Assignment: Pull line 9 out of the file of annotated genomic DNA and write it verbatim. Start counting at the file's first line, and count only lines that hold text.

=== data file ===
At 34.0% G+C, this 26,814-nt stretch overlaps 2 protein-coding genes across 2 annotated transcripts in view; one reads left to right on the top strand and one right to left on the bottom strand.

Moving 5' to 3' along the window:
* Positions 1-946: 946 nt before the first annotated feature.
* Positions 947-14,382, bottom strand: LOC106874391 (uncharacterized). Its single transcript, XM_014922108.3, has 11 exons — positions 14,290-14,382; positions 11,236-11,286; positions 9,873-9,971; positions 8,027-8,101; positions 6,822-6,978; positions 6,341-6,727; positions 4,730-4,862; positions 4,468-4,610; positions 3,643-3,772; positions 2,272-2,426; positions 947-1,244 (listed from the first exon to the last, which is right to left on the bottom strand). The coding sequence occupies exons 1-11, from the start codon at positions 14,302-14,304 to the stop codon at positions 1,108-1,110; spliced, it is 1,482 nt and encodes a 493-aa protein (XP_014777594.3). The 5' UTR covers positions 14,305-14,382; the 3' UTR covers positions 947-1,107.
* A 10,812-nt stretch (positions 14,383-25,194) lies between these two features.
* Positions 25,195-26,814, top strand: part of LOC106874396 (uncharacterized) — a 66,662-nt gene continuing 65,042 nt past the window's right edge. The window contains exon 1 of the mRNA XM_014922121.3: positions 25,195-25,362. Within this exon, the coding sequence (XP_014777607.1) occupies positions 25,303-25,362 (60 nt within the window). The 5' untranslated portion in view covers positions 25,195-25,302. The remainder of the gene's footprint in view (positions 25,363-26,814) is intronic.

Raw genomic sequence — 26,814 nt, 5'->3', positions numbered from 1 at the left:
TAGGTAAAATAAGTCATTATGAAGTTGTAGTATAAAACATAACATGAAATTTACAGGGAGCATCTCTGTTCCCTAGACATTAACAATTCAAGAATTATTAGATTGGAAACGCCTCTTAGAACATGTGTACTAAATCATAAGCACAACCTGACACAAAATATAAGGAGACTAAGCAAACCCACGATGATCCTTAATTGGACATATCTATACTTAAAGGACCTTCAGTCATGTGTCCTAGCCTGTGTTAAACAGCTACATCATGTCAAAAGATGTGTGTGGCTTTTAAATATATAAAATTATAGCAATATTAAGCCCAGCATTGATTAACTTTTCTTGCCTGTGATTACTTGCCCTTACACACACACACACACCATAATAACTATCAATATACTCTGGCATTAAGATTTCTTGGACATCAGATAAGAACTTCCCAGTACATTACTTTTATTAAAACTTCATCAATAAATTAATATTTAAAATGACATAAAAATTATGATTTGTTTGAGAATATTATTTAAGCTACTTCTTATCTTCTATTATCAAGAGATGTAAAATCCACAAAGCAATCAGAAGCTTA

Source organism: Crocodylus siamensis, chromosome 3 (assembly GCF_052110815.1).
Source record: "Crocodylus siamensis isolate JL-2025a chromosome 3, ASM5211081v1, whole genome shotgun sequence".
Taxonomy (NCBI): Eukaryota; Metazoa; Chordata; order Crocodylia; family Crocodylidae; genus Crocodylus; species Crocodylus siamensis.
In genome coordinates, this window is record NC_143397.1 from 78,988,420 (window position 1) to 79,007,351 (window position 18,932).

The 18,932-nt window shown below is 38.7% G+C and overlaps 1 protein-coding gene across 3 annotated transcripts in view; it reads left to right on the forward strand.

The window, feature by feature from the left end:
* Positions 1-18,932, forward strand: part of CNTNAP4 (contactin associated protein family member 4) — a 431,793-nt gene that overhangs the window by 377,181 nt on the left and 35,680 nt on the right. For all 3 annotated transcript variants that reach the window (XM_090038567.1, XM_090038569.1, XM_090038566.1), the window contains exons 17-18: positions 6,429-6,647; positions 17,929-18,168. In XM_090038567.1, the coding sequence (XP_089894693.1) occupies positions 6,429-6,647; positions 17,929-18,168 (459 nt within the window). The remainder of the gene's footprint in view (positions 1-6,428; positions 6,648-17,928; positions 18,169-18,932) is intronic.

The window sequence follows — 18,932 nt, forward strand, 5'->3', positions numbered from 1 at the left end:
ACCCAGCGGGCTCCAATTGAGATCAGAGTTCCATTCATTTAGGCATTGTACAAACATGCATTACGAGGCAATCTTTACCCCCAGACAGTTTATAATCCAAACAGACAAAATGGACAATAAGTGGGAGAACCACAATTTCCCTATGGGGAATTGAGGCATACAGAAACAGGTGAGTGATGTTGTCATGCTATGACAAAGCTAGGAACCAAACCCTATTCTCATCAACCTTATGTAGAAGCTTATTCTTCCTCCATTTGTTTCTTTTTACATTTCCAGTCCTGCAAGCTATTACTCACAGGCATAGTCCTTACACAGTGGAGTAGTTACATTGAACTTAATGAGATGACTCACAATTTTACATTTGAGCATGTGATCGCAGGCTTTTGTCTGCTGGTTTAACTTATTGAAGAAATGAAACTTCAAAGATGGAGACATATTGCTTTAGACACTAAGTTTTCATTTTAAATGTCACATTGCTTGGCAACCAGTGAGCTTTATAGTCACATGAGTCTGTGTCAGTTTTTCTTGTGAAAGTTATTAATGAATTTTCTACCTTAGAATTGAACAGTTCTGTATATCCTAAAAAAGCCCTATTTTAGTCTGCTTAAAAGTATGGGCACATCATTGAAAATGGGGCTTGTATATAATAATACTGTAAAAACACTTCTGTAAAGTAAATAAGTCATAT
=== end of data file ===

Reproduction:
Source organism: Crocodylus siamensis, chromosome 3 (assembly GCF_052110815.1).